And if we stretch the data back even further, to 1900 say, that dividing line is obliterated.
According to annual unemployment figures (monthly data are not available before 1948), Franklin Roosevelt won reelection twice with unemployment rates in the teens, and Republicans held on to the White House in 1908 when unemployment was at 8 percent.
In total, of all the elections in the 20th Century in which the unemployment rate was above 7.2 percent, the incumbent's party won in three out of seven cases. (Even though all three came before World War II, the unemployment rate back then was generally very comparable to where it is today.)
Yes, a high unemployment rate is not ideal for a president seeking reelection, and there's a reason why presidents with higher unemployment rates lose more often and presidents with lower unemployment rates win more often. The rate is a good indicator of where the country is economically.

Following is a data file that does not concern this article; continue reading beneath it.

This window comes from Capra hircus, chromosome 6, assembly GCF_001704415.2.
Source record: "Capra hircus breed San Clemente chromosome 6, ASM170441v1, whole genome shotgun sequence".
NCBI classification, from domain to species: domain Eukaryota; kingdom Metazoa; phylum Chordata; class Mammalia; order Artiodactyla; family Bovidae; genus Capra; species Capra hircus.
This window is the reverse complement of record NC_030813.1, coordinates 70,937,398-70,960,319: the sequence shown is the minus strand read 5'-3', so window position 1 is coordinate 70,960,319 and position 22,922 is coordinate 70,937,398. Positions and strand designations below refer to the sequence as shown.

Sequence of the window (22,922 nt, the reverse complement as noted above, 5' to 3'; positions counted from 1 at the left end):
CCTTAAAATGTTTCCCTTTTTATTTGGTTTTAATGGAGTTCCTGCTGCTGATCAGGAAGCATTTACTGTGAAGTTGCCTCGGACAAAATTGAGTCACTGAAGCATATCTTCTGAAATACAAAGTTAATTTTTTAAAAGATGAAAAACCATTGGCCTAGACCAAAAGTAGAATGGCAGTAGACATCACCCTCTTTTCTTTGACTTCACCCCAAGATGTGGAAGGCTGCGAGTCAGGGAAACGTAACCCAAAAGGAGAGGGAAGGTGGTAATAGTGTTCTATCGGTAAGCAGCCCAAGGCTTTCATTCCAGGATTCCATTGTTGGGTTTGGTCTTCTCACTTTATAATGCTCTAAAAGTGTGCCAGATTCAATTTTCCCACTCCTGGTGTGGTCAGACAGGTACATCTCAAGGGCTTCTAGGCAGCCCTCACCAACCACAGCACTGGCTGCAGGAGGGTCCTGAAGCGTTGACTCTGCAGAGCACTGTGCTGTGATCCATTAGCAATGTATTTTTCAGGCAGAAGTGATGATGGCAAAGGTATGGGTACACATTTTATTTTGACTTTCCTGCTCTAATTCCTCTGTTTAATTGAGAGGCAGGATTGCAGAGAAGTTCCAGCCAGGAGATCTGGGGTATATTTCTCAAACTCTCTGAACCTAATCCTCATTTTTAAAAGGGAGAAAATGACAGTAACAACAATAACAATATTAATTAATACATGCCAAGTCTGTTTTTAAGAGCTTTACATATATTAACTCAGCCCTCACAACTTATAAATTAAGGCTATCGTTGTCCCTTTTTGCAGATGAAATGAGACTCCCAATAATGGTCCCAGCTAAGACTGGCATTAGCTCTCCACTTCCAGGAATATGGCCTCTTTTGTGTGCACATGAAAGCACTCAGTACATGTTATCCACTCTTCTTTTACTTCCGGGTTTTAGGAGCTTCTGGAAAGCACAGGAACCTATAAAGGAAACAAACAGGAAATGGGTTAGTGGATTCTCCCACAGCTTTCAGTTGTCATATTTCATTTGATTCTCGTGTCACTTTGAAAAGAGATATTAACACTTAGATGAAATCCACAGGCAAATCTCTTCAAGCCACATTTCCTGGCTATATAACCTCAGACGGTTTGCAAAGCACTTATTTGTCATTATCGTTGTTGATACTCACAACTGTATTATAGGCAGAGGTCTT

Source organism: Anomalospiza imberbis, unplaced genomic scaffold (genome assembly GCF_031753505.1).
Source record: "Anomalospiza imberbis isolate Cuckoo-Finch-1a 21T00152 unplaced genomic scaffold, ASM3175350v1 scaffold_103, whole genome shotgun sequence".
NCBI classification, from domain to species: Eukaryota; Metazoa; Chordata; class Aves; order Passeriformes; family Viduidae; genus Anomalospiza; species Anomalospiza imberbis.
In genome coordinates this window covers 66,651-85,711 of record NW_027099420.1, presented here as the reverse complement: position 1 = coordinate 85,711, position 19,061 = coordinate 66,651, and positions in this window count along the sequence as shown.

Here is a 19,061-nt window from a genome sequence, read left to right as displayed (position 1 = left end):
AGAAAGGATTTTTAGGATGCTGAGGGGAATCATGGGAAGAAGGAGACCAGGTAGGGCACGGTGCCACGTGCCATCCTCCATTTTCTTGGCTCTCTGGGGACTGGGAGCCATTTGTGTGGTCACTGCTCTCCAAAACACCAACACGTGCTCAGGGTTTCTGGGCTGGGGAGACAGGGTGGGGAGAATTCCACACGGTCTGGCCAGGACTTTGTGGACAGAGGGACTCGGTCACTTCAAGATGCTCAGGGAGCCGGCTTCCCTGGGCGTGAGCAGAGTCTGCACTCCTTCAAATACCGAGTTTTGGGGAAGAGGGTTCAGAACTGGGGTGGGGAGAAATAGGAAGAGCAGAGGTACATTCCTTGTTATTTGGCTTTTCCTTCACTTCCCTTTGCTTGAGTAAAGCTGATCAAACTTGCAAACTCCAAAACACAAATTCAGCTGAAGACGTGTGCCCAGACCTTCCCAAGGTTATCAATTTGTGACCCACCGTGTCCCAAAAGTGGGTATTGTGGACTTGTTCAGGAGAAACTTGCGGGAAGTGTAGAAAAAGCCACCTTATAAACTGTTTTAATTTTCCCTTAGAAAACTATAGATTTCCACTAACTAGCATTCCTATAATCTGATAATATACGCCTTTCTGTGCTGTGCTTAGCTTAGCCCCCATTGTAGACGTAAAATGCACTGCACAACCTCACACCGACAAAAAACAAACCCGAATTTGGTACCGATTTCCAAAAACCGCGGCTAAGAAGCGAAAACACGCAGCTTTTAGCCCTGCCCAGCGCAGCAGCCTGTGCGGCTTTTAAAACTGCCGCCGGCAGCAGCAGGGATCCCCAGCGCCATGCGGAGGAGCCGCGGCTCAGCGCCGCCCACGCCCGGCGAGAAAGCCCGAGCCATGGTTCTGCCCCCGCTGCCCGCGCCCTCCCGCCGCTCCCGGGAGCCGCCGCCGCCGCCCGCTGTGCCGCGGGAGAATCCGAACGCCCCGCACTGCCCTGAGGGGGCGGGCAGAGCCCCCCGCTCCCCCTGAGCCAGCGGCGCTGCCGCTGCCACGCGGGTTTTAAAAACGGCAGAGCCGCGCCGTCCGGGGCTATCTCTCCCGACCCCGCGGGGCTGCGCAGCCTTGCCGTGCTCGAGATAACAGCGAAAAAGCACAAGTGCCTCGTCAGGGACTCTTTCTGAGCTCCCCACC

But that's about where it's usefulness ends. The fact is that 7.2 percent (or even 8 percent, the number the White House once threw out but has failed to fall below) isn't a magic number in all of this. There are plenty of other factors at work.
And the fact that President Obama leads in the polls right now is a testament to that fact.
Obama grows lead in top three swing states: The Obama bump is now showing up in swing-state polls.
A new series of Marist College/NBC News/Wall Street Journal polls in Florida, Ohio and Virginia show Obama leading by between five and seven points in each state.
For more, see The Fix's recap from Thursday night.
Obama says Egypt is not an ally: Obama has his own foreign policy headache on his hands after he said in a recent interview that Egypt is not an American ally or an enemy, but rather somewhere in-between.
That came as a surprise to many, especially considering the State Department still lists Egypt as an ally. And a State Department spokeswoman confirmed that fact Thursday.
But the White House isn't backing down, noting that there really is no alliance at present.